|10-05-2011, 06:47 PM||post #1 of 1|
Join Date: Mar 2005
Location: S.E. TX
MTF Member # 252
Vehicle Rotisserie (DIY)
Some years ago, I found myself selling my business and moving on to my next venture. Included with the sale were various machines, tools and spray equipment that I was sure I could live without when I retired and downsized the business to a small hobby garage for personal projects I hadn’t had time for in the past. Since that time, I have added a large compressor, welder, various spray equipment and kept most all of my hand tools…but, what I missed most, was my “Car Rotisserie”. IF you are among the few who know what this is, wants one and can afford to call the manufacturer and say “Hey,…send me this one, here’s my credit card number“, then this thread is probably not your cup of tea. If, however, you’re like me and want one, then I hope this article will be helpful!
A vehicle, or car rotisserie is nothing more than two halves of a contraption that ’sandwich’ a vehicle frame, body or uni-body that will spin 360° to provide easy access from all sides to perform panel replacement, structural reinforcement, rust repair or undercoating and paint work.
There isn’t anything critical about your personal selection of wall thickness, tubing dimensions and plate thickness. What I chose to use was mostly convenient and matched a little leftover stock I had on hand. I wouldn’t suggest the use of thin wall tubing as, even strongly reinforced, it does have a tendency to fail at the most inopportune times. This build consists of ¼” x 4” wide plate stock, ¼” x 2” x 2” square tubing and 3/16” x 2 ½” x 2 ½” square tubing (approx 40‘ of each). These sizes, or what ever size you decide to use MUST slip fit inside the larger OD tubing. Hopefully, the remainder of this thread will be much less ’wordy’ and picture heavy to help visualize the build process.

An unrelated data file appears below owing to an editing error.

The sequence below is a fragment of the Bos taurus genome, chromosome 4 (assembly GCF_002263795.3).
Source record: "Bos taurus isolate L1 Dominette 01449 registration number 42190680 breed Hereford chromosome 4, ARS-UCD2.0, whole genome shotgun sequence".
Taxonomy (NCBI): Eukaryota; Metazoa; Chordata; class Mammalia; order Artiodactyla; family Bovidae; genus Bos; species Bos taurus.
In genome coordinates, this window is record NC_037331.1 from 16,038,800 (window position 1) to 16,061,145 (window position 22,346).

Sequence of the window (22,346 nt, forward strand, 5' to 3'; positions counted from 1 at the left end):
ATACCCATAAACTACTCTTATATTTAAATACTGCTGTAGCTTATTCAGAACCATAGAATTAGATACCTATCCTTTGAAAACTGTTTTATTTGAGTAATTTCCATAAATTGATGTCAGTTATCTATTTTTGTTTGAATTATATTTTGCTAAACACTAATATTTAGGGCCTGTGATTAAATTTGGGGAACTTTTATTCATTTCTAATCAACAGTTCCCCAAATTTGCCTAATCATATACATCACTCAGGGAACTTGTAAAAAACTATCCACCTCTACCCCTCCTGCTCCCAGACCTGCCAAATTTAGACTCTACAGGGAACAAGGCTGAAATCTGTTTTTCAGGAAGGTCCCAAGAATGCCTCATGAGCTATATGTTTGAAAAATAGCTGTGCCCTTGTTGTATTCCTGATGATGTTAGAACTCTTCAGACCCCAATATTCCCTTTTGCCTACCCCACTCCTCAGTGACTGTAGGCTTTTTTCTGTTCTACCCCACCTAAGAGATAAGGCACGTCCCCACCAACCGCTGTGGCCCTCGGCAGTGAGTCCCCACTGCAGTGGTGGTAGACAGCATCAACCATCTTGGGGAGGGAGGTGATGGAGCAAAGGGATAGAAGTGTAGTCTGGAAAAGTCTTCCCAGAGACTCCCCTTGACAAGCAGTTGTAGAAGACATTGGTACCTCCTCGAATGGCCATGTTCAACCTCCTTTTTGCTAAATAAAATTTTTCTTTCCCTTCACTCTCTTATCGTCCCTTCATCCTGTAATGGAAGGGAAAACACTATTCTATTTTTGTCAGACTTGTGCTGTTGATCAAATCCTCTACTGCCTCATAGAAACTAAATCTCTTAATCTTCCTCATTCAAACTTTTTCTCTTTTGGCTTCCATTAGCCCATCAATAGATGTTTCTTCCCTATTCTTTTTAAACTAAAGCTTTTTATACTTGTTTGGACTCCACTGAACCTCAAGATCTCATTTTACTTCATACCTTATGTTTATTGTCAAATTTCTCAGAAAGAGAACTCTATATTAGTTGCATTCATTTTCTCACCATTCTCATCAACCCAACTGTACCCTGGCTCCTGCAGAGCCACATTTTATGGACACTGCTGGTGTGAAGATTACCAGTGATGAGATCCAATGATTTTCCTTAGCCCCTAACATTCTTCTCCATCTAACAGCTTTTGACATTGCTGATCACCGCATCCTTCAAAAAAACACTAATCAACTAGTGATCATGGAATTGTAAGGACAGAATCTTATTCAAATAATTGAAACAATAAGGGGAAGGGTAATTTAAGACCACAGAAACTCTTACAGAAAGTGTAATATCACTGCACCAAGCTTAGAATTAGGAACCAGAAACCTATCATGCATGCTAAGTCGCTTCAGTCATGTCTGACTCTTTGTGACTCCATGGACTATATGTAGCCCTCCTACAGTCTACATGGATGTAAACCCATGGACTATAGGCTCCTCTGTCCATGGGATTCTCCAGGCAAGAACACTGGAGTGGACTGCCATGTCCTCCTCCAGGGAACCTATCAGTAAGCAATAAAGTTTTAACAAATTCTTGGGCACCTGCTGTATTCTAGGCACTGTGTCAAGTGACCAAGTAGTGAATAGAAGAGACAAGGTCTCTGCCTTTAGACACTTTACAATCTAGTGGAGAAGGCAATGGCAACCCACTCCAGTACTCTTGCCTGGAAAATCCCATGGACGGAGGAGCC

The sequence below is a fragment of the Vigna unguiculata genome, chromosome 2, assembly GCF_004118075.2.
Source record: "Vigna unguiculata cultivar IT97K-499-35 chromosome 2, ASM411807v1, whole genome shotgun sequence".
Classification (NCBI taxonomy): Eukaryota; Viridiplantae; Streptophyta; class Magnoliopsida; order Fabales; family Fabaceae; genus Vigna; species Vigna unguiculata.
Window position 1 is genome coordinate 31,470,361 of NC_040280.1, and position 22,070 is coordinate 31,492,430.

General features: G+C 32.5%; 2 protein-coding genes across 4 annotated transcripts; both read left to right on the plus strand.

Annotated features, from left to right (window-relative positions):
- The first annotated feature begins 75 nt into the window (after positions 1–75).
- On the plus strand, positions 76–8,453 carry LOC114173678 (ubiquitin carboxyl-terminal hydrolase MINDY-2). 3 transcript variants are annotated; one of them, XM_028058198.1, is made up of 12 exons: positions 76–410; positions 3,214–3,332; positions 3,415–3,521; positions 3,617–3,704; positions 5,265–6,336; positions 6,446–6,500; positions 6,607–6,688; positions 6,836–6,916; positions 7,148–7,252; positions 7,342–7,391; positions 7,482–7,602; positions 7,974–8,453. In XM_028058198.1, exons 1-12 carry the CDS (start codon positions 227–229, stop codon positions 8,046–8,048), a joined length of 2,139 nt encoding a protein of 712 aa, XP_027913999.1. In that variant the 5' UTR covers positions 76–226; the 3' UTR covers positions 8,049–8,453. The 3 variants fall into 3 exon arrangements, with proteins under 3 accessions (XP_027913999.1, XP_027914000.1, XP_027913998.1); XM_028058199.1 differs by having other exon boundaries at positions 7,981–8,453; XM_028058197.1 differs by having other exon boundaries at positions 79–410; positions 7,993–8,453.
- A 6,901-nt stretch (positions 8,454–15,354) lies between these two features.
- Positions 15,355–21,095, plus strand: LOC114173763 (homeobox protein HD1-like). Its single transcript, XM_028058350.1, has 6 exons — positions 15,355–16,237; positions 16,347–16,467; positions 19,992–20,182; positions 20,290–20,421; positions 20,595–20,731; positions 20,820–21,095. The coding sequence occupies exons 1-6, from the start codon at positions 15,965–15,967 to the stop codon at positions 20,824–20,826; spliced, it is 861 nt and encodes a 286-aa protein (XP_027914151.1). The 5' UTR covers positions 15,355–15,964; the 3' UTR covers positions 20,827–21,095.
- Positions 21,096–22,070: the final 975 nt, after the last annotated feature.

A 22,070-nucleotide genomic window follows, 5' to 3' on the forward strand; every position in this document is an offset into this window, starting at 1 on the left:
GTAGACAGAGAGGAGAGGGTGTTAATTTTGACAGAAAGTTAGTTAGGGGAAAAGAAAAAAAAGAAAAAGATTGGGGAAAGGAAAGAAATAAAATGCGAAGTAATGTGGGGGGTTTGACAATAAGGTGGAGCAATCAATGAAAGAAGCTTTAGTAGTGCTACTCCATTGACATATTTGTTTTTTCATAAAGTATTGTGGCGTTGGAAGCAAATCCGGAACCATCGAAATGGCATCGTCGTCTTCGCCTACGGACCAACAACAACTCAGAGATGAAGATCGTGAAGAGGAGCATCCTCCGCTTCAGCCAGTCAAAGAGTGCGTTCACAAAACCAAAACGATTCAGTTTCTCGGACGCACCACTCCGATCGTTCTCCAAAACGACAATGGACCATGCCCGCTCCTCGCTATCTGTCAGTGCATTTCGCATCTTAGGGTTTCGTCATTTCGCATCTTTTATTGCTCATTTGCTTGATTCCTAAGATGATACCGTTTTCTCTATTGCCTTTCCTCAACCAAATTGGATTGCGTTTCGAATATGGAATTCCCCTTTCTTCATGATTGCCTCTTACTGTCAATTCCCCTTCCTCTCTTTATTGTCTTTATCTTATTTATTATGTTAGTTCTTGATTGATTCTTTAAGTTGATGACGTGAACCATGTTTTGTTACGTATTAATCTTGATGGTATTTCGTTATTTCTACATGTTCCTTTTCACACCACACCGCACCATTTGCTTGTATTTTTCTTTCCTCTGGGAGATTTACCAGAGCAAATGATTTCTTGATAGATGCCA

Base Plate: I elected to start here. It will require 4 total to complete each half of the rotisserie with 4, 3/8" holes pre-drilled. These plates will join the upright (vertical) towers to the lower platform shown later in this thread.
Base Plate mounted to lower platform:
Base Plate second view:
8 - 5" Phenolic wheels: I had 4 on hand and purchased 4 additional. I'm using the sturdy, 1250# rated wheels specifically designed for smooth concrete and warehouse flooring. You may decided to use pneumatic wheels/tires for uneven ground or outside use.
Lateral sliding wheel mounts: Cut to length from large tubing, 4 @ 12" and 4 @ 6". The 'sliders' have pre-drilled holes with 3/8" x 16 TPI stop nuts welded on the sides. Bolts will be added, and used as stops after you've made the adjustments to your liking.
Wheel mounts second view: More 4" plate, drilled to match wheel base holes. Welded to the sliders and then the wheels bolted to the plate.
Rear Lower Platform - wheel mount w/stop bolts:
Front Lower Platform - Wheel mount w/stop bolts:
Hydraulic Ram base mount: I'll be using 8 ton, long travel hydraulic rams. 4 ton rams would have been more than sufficient, but I found these (at Harbor Freight) and thought...what the heck? (hydraulic rams viewable further down the thread)
Hydraulic Ram base mount attached to lower platform: Here, it's starting to come together. Something to consider is nearly all support structures are built with diagonal (45°) gussets. In this situation the gussets would be in the way of the rotating mass. The gussets have been substituted with the heavy duty hydraulic rams.